Poles are special. And enigmatic. Most areas in or around the poles are inhospitable, thus adding to the enigma. Today, we understand the poles more than ever and, therefore, can utilize their uniqueness to our benefits.

For decades, aircraft used to fly over landmasses. Then came the seas and oceans. Finally came the poles, flying through which travel times between the world’s major commercial centers in North America, Europe, and Asia decreased significantly. For example, flying from New York to Hong Kong through the North Pole cut down the distance travelled from 15000 to 13000 km.

New York to Hong Kong route comparison
Credits: Aero, no. 16, October 2001

In terms of definitions, the FAA defines the North Polar area of operations as the area lying north of 78 deg north latitude.

Pioneers of the polar routes

SAS was the first airline to operate a polar route between Los Angeles and Copenhagen (with stops in Winnipeg and Sondre Stromfjord) in 1954 using Douglas DC-6B. Canadian Pacific, TWA, PanAm, and Air France followed suit soon.

Arctic polar routes are very common these days for flying between North American and Asian cities. All major airlines of the world operate polar routes.

SAS Douglas DC-6 – The aircraft type used to fly the first commercial polar route
Credits: SAS Scandinavian Airlines

What makes polar routes special?

For airlines, polar routes mean lesser time and, thus, lesser fuel burn. Moreover, polar routes are generally not crowded, which translates to better operating efficiencies for the airline.

However, poles are regions with extremely cold temperatures, magnetic distortions, and danger of solar flares.

While there are negatives, the positives far outweigh them. But this requires managing these negatives, as we see in the next section.

Requirements to fly over the poles

Airlines are required to conform to specific requirements while operating polar routes. These requirements are listed briefly below:

Alternate airports: Airlines must define a set of alternate airports that they will approach in case of an emergency. The airports must be able to hold the aircraft in operation and provide for the crew and passenger needs.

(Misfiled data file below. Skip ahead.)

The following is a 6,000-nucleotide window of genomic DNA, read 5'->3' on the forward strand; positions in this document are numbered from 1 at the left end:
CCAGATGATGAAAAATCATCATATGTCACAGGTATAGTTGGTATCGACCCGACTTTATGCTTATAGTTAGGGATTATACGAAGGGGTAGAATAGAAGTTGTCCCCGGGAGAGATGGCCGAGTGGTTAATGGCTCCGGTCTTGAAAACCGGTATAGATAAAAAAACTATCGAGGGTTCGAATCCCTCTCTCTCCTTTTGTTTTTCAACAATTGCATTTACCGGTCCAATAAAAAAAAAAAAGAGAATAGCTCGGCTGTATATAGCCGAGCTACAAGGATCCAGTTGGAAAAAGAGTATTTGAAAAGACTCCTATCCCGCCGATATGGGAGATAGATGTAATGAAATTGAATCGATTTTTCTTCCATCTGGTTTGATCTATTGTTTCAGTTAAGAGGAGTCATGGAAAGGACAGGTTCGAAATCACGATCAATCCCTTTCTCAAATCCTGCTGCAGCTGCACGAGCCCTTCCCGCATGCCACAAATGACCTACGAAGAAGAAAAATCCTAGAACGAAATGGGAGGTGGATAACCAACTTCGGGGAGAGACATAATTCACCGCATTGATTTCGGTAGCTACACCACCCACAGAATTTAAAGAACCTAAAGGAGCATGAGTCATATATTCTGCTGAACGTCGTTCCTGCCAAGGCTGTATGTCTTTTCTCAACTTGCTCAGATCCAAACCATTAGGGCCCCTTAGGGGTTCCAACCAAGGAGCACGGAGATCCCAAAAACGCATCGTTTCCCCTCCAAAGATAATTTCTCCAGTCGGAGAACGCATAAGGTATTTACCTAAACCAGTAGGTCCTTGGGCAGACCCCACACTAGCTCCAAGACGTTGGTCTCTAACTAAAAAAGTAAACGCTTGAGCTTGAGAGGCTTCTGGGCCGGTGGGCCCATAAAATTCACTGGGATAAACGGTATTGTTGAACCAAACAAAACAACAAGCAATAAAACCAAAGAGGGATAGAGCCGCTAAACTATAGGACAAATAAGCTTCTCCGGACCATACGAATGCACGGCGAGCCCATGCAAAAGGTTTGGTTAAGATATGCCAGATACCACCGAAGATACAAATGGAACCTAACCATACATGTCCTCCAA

Fuel Freeze: While passing through the poles, an important requirement is that the fuel in the aircraft should be maintained in the liquid state to ensure it is able to flow to the engines easily. Fuel freezing points are between -40° C and -50° C. Fuel temperature is displayed to the pilots in all modern aircraft. In case fuel temperature approaches its freezing point, pilots are required to either change flight path to find warmer temperatures, or change flight altitude (in polar regions, lower altitude may not necessarily mean a higher temperature).

Navigation and Communication Capability: Poles are unique. As we approach the magnetic north (or south), conventional compasses may not work the normal way. Thus, magnetic heading may not be a suitable navigation tool for polar operation. Pilots need to ensure that the computer flight plan displays true tracks and headings.

Moreover, as polar routes pass through many countries/regions, the crew needs to be wary of the communication technologies/protocols of the different regions.

Minimum Equipment List (MEL): For polar routes, the MEL includes the following:

  • A fuel-quantity-indicating system that includes temperature indication
  • For two-engine airplanes, an auxiliary power unit (APU) that includes electrical and pneumatic supply to its designed capability
  • An autothrottle system
  • Flight crew communication systems that satisfy the FAA requirement for effective communication capability
  • An expanded medical kit with automated external defibrillators

Training: Crew and dispatchers need to be trained on special items including cold-temperature altitude correction, cold fuel management, weather patterns, and use of cold-weather anti-exposure suits (a minimum of two cold-weather anti-exposure suits are kept onboard North Polar flights).

Cover credits: Wikimedia Commons


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